Beyond that, we’re also seeing great value in limited runs and seasonal offerings and this winter we’ll be offering a Canna Cane Mints and Cranberry Vape for the holiday season under our Drift plan that we think will be received very well and we’re also introducing hash for the first time, which we’ve relaunched under the Whistler branding with new packaging and price points and planning on releasing a whole new lineup from rotational genetics that come from our Coast facility. So overall, there is a big focus on innovation. We get benefit out of it, both in our rec and medical businesses and we see it as a key component of our premiumization strategy.

Ananth Krishnan — Vice President, Corporate Development & Investor Relations

Perfect. And our third and final question from the retail shareholders is, which international markets do you view as the most important for the business and how are you planning on staying ahead of the competition in those markets?

Miguel Martin — Chief Executive Officer

Ananth, yeah, it’s a great question. I think everybody has been so focused on the U.S. that people forget that there is a huge world out there with positive cannabis legislation and regulations evolving. We’ve talked about Germany, we’ve talked about UK. We’ve talked about key markets like Australia, but the reality is, these are really big markets with huge opportunities. But each and every market has these core conditions, highly regulatory, de-compliance, significant hurdles in everything from manufacturing to packaging, to sales and marketing.

So we see huge potential in our ability, and we’ve seen great success historically. But there are a couple of several core markets that we’re really excited about and I mentioned some of those on the call. Israel was a large driver for us in Q1, and we continue — the bulk sales that we’ll have with our partner Cantek to continue. Also, our partnership with one of the most forward regulatory agencies, the IMCA under the leadership of Yuval Landschaft has been really important, and we think the investments and work we’ve done with Yuval and his team definitely will play dividends globally.

We’ve also announced our entry in the Netherlands yesterday, which we expect to be a significant, about a CAD2.8 billion market in future and in terms of European medical, which is set to become about a CAD5 billion market by 2025, we’re really excited about our leadership in a couple of key areas. The number one supplier of flower in Germany as of September, almost a 35 share — growing share of the oils market and we doubled that share since September. We also believe we’re the number one in the UK dry flower business where we had an exceptional quarter.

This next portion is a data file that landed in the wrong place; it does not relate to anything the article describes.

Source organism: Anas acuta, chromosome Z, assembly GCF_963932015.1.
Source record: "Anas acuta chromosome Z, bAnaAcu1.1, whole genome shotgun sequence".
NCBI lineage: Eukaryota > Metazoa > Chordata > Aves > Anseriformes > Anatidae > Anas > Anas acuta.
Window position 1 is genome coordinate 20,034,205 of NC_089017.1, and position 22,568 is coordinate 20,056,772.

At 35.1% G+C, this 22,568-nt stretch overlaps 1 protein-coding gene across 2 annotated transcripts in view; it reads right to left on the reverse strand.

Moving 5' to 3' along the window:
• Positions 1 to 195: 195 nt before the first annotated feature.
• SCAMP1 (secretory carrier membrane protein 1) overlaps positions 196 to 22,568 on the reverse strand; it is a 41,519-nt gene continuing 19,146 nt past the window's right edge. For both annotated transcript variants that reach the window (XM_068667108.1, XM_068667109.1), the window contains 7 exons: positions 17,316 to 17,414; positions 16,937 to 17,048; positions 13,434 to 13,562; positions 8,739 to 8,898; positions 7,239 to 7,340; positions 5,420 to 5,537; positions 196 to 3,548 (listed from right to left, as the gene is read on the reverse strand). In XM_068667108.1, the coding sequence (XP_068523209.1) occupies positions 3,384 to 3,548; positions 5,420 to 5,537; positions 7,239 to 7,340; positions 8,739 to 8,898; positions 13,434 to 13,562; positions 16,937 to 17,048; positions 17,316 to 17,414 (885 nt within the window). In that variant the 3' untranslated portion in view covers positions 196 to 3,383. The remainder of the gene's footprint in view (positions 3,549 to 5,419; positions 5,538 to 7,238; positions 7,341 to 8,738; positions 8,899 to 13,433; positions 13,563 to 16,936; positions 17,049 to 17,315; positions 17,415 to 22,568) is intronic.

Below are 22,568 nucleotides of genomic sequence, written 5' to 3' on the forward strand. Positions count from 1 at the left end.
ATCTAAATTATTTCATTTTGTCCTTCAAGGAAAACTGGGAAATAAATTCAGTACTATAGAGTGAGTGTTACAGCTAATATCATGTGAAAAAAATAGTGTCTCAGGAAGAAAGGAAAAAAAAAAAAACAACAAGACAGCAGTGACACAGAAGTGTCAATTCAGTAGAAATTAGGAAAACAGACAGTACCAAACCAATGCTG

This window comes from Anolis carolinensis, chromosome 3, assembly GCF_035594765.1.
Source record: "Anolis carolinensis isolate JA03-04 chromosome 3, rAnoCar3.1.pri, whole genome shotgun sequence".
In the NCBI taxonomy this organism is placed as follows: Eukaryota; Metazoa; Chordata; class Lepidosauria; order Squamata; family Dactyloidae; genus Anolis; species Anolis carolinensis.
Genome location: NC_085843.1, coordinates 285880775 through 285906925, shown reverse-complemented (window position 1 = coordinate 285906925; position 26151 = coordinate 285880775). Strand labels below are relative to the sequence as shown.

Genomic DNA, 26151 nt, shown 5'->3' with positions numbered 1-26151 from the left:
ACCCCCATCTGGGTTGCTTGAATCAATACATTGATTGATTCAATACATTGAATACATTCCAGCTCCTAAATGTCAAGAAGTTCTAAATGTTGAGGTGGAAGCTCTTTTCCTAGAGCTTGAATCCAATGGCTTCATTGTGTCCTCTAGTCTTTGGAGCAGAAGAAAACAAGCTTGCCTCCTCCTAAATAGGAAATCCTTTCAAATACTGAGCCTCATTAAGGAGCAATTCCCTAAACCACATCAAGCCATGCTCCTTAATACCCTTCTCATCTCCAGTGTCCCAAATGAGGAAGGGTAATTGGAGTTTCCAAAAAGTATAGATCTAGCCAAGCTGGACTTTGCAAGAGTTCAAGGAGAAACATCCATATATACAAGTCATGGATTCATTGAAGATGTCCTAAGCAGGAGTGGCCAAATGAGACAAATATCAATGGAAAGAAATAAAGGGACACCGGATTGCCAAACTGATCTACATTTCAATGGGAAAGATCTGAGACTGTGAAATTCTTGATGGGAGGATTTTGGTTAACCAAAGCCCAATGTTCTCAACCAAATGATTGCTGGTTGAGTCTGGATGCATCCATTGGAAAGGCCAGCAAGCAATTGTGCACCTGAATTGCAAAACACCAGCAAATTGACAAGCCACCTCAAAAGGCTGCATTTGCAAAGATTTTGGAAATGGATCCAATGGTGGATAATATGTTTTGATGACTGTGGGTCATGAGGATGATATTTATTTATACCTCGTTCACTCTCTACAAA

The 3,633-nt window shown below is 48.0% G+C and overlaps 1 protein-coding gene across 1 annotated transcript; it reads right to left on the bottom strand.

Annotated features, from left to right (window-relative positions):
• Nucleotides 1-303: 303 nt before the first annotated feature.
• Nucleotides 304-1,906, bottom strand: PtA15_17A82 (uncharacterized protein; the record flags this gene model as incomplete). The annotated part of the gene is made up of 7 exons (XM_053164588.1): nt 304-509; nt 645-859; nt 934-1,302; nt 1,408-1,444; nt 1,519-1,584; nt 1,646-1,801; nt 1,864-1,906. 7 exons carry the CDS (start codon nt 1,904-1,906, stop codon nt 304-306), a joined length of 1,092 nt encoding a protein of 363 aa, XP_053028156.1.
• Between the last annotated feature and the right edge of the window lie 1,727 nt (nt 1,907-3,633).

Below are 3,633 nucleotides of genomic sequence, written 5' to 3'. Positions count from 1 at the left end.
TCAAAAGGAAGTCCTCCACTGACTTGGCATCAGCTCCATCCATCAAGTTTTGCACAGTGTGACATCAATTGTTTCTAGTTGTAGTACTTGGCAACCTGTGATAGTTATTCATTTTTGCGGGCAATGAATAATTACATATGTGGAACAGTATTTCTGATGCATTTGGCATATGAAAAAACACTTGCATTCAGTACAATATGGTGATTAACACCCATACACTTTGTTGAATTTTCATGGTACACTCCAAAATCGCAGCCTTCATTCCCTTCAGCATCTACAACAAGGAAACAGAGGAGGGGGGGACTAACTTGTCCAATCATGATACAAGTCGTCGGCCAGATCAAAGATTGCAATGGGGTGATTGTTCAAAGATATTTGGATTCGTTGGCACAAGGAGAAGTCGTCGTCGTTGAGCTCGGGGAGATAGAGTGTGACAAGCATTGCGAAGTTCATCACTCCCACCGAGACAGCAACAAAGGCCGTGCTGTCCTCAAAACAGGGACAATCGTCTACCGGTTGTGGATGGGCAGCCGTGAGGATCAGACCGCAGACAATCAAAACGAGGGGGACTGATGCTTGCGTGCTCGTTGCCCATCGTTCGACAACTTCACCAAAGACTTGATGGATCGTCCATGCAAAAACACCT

And as we’ve mentioned, we’re the exclusive flower supplier, three of the nine tenders in the French medical cannabis pilot program. And so what sets us apart from the competition — our consistent regulatory expertise in science, testing and compliance have been recognized all around the world as our ability and real differentiator in our ability to succeed in those key markets. We’re not going to rest on our laurels and we’re aiming to maintain and grow our market share as these markets develop and we know that the expertise and experiences that we have there will play well all around the world and including the U.S.

Ananth Krishnan — Vice President, Corporate Development & Investor Relations

That’s great. Thanks, Miguel. So that’s the end of the retail shareholder questions. Operator, I’ll turn it over to you for questions from the analysts.

Operator

Thank you. [Operator Closing Remarks] First question today comes from Vivien Azer with Cowen. Please go ahead.

Vivien Azer — Cowen and Company — Analyst

Hi, thank you. Good evening.

Miguel Martin — Chief Executive Officer

Good evening Viv.

Vivien Azer — Cowen and Company — Analyst

I wanted — for as important as the medical business is and we talked a lot about it on prior quarters, I actually wanted to focus on your consumer business in Canada because the mix shift is apparent and it’s certainly a positive evolution of your portfolio. And then in looking at the Hyfire data, it looks like you’re having some similar success and drive sequential market share gains for your portfolio. So, Miguel one question, but two parts. The first is, as you look at the components of your market share gains and perhaps you can comment through the end of October, since we’ve already closed out that month, which is the bigger driver, San Raf or Whistler? And then as a follow-up to that, how do you think about these third-party craft brands sitting in, in driving not just topline growth but also not being dilutive to your margins? Thank you.

Miguel Martin — Chief Executive Officer

Very welcome. So Viv, if you look overall in the Canadian rec business, just a couple of points. One is, we’re only three years into it and it’s a bit of an irrational market. Most of the market share gains from competitors are coming from the large pack size, which is really a value play. And as we’ve talked about, we’re focused on premium. So as an example, the discount 28-gram, which in some cases might even have a negative margin in certain provinces — people are chasing because of excess inventories and a bunch of other things. We’re exiting that.